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Reading the Fine Print – Red Flags in your Contract of Sale

Disclaimer: This article provides general information explaining complex legal concepts. Please contact Butler McDermott Lawyers for specific legal advice. 

Ready to buy a home and the contract of sale has been drafted? Take a moment before signing. What do you need to look out for in a contract of sale for real estate? What are your rights? How can you be protected? Here are the red flags that you should keep an eye out for. 

What must be included in a contract of sale?

The requirements for a contract of sale in Queensland can be different to other states, so it’s important that you know what to look for and seek legal advice. 

The features of a contract of sale include: 

  1. The name of the seller and the buyer  
  2. The address of the sale property 
  3. The sale price and deposit amount that must be paid  
  4. The date of settlement 
  5. The certificate of title information 
  6. The conditions of settlement (such as inspections and financing) 
  7. Whether the property is available as vacant possession or subject to lease  
  8. Any inclusions and exclusions  
  9. Any other encumbrances (mortgage or lease agreement


Who prepares the contract of sale and is there a standard?

There is a standard contract that is approved by the Queensland Law Society and Real Estate Institute of Queensland. It is a commonly used contract of sale in Queensland. A contract of sale can be drafted by your real estate agent, but it’s best that your conveyancing lawyer takes a look at it, too. Remember, it is the real estate agent’s job to get the best price for the property, but it is your lawyer’s job to give you legal advice and protect your interests.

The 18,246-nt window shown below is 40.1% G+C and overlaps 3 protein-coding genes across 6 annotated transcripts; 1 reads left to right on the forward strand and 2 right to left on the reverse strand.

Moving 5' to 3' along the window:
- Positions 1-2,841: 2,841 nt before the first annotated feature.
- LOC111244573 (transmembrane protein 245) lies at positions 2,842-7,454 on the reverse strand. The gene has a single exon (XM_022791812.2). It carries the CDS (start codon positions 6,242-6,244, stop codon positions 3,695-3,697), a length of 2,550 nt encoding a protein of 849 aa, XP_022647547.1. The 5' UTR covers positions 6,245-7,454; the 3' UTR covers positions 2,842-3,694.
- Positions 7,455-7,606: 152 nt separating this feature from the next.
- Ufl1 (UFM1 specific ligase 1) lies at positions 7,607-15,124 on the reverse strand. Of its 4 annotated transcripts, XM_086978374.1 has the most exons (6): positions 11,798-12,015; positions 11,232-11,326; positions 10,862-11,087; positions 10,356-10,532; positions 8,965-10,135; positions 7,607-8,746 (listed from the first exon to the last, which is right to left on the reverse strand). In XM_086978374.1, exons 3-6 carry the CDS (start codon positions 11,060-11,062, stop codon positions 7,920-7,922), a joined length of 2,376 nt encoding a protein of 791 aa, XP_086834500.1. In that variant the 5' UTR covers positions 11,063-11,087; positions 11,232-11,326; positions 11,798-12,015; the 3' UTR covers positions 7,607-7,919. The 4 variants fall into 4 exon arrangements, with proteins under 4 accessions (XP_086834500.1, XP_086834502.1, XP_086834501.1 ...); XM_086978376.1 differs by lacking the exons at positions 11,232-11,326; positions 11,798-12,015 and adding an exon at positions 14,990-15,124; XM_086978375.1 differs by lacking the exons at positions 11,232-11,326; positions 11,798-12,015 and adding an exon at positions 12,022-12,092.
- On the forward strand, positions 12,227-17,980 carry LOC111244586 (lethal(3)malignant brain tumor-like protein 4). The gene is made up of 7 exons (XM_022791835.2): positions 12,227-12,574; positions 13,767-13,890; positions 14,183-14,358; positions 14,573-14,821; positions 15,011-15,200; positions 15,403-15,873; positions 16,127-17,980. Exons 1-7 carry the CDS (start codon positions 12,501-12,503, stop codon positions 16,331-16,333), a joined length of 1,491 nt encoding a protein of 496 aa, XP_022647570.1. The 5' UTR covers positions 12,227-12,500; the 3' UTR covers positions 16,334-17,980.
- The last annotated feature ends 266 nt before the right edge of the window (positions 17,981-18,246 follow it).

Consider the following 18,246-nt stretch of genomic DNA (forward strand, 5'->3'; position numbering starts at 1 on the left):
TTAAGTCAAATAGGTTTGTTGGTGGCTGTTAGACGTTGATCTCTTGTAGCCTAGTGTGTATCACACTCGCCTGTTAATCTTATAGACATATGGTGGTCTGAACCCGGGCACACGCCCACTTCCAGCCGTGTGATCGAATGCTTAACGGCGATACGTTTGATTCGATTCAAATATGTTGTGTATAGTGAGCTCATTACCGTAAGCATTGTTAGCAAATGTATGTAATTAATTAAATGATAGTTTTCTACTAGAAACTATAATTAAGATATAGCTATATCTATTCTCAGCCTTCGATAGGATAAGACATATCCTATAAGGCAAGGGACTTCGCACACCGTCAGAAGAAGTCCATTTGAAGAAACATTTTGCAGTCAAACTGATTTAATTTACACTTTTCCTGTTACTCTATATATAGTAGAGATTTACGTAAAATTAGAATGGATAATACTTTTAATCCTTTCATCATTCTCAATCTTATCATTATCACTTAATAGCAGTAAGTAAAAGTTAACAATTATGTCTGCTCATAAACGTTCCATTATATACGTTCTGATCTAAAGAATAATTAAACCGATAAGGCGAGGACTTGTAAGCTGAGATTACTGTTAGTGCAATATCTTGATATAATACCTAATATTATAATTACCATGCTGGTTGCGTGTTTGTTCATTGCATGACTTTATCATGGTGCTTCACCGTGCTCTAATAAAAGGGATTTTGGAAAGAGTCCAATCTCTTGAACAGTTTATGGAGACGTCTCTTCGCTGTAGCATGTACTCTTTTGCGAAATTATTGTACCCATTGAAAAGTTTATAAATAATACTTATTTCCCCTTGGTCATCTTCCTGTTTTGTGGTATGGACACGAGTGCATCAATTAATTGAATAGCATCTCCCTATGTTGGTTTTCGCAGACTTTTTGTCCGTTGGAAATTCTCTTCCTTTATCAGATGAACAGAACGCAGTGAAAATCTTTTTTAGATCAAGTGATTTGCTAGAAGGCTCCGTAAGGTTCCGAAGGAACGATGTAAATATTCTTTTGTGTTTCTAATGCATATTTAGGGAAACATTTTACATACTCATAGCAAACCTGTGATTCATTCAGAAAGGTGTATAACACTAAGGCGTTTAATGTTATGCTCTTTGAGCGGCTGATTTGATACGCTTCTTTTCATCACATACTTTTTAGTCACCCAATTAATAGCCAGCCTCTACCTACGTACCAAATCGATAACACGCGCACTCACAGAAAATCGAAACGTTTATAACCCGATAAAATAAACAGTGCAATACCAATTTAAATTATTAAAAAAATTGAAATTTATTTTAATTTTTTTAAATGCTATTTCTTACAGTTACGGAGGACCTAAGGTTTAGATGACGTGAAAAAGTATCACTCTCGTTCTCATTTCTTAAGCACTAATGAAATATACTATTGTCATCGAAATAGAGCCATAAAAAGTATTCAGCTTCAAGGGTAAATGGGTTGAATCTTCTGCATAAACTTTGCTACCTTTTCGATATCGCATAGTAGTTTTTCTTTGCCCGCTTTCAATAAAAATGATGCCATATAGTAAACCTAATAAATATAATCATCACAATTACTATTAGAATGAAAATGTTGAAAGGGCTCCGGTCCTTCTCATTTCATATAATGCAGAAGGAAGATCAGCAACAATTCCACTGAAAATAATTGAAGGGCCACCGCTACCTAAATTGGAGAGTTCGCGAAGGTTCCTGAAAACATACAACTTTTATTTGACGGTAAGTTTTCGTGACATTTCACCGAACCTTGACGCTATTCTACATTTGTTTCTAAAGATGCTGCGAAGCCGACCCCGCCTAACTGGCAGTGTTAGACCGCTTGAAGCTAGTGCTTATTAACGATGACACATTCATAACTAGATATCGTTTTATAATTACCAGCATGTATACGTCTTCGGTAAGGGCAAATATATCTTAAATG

What are the red flags to look for in a contract of sale?

Straying from a standard contract of sale

While it is not compulsory to use the standard property contract of sale, it will ensure you are meeting the standards of the Property Law Act and the current requirements in Queensland. Without having your lawyer review it, you may not know if the correct standards are reached and if any conditions have been snuck in.  

Of course, there may be conditions that need to be added or adjusted for your individual circumstances. After all, each property sale will be different. But it is important that you are involved in these negotiations and your lawyer can help you filter through all the jargon.  

Missing or incomplete information in the condition precedenT

Conditions in a contract are things that need to occur before the final sale goes through. The standard conditions in your contract often relate to finance, building inspections, pest inspections, and the ability to sell your property. If any conditions you want are not written into the contract, the seller will not be legally obligated to follow these conditions.  

Additional contingencies

Aside from the standard conditions previously mentioned, the seller may add further conditions to the contract without your knowledge. While some of these can be normal for certain sales, you will need your lawyer to check for any unscrupulous clauses. 

Questions about authority to sell

Whoever is selling the property needs to have authority to sell. They must have received permission from the owner of the property. 

Look out for inconsistencies in your contract. You want to avoid any illegal or fraudulent transfers of property. Make sure the sellers’ name on your contract, vendor statement and title are all the same. Issues can arise where the property is being sold by a trustee in bankruptcy, a liquidator, power of attorney or an executor in a deceased estate. Going through with such a sale can cost you even more if the true owner decides to take the matter to court. 

Missing, incomplete, or unclear documents

There are disclosures that the seller will need to share with you in your negotiations. These will be provided in the vendor statement which must be complete and accurate. It will provide the history of the property, any and all encumbrances, whether the property is on contaminated land or listed in the environmental management register, and confirm if there is a pool safety certificate.